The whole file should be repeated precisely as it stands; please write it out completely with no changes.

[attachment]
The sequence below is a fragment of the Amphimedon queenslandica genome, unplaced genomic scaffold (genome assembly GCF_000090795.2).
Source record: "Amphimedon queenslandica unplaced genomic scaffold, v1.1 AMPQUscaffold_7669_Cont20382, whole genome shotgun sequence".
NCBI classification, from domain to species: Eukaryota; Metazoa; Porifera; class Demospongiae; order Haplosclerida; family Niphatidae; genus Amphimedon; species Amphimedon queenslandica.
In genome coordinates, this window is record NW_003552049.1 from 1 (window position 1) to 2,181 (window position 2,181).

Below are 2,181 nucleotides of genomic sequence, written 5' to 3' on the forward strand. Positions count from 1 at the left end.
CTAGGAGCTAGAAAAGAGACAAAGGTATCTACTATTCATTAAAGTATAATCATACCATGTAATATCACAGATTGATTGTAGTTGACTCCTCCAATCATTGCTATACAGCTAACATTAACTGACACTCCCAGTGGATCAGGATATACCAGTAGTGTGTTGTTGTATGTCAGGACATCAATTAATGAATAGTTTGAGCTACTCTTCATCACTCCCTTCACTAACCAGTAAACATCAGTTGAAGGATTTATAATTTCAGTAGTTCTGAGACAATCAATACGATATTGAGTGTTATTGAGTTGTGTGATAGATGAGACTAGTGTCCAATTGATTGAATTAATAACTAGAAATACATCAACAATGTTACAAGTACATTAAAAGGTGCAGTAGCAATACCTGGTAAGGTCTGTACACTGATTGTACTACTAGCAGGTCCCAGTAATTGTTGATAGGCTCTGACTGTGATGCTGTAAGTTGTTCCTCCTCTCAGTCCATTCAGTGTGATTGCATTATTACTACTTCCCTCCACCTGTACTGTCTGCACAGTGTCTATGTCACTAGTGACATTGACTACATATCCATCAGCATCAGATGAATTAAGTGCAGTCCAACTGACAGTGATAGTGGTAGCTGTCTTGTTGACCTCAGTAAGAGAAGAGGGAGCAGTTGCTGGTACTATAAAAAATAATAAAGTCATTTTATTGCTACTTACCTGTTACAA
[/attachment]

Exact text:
The sequence below is a fragment of the Amphimedon queenslandica genome, unplaced genomic scaffold (genome assembly GCF_000090795.2).
Source record: "Amphimedon queenslandica unplaced genomic scaffold, v1.1 AMPQUscaffold_7669_Cont20382, whole genome shotgun sequence".
NCBI classification, from domain to species: Eukaryota; Metazoa; Porifera; class Demospongiae; order Haplosclerida; family Niphatidae; genus Amphimedon; species Amphimedon queenslandica.
In genome coordinates, this window is record NW_003552049.1 from 1 (window position 1) to 2,181 (window position 2,181).

Below are 2,181 nucleotides of genomic sequence, written 5' to 3' on the forward strand. Positions count from 1 at the left end.
CTAGGAGCTAGAAAAGAGACAAAGGTATCTACTATTCATTAAAGTATAATCATACCATGTAATATCACAGATTGATTGTAGTTGACTCCTCCAATCATTGCTATACAGCTAACATTAACTGACACTCCCAGTGGATCAGGATATACCAGTAGTGTGTTGTTGTATGTCAGGACATCAATTAATGAATAGTTTGAGCTACTCTTCATCACTCCCTTCACTAACCAGTAAACATCAGTTGAAGGATTTATAATTTCAGTAGTTCTGAGACAATCAATACGATATTGAGTGTTATTGAGTTGTGTGATAGATGAGACTAGTGTCCAATTGATTGAATTAATAACTAGAAATACATCAACAATGTTACAAGTACATTAAAAGGTGCAGTAGCAATACCTGGTAAGGTCTGTACACTGATTGTACTACTAGCAGGTCCCAGTAATTGTTGATAGGCTCTGACTGTGATGCTGTAAGTTGTTCCTCCTCTCAGTCCATTCAGTGTGATTGCATTATTACTACTTCCCTCCACCTGTACTGTCTGCACAGTGTCTATGTCACTAGTGACATTGACTACATATCCATCAGCATCAGATGAATTAAGTGCAGTCCAACTGACAGTGATAGTGGTAGCTGTCTTGTTGACCTCAGTAAGAGAAGAGGGAGCAGTTGCTGGTACTATAAAAAATAATAAAGTCATTTTATTGCTACTTACCTGTTACAA